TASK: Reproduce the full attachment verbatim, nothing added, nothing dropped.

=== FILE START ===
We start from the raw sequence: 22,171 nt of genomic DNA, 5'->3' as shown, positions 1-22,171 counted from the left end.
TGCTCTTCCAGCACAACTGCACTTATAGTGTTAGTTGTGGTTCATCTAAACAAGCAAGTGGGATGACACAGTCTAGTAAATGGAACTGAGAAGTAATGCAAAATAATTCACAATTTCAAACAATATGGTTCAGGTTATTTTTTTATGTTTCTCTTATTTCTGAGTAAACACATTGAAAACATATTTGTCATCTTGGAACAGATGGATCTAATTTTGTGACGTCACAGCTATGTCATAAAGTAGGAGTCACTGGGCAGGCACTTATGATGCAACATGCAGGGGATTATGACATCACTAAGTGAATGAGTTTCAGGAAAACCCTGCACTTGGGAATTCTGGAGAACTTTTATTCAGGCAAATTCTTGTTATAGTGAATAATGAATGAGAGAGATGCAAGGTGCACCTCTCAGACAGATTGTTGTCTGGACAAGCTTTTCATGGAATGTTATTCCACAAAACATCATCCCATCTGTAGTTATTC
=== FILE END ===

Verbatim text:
We start from the raw sequence: 22,171 nt of genomic DNA, 5'->3' as shown, positions 1-22,171 counted from the left end.
TGCTCTTCCAGCACAACTGCACTTATAGTGTTAGTTGTGGTTCATCTAAACAAGCAAGTGGGATGACACAGTCTAGTAAATGGAACTGAGAAGTAATGCAAAATAATTCACAATTTCAAACAATATGGTTCAGGTTATTTTTTTATGTTTCTCTTATTTCTGAGTAAACACATTGAAAACATATTTGTCATCTTGGAACAGATGGATCTAATTTTGTGACGTCACAGCTATGTCATAAAGTAGGAGTCACTGGGCAGGCACTTATGATGCAACATGCAGGGGATTATGACATCACTAAGTGAATGAGTTTCAGGAAAACCCTGCACTTGGGAATTCTGGAGAACTTTTATTCAGGCAAATTCTTGTTATAGTGAATAATGAATGAGAGAGATGCAAGGTGCACCTCTCAGACAGATTGTTGTCTGGACAAGCTTTTCATGGAATGTTATTCCACAAAACATCATCCCATCTGTAGTTATTC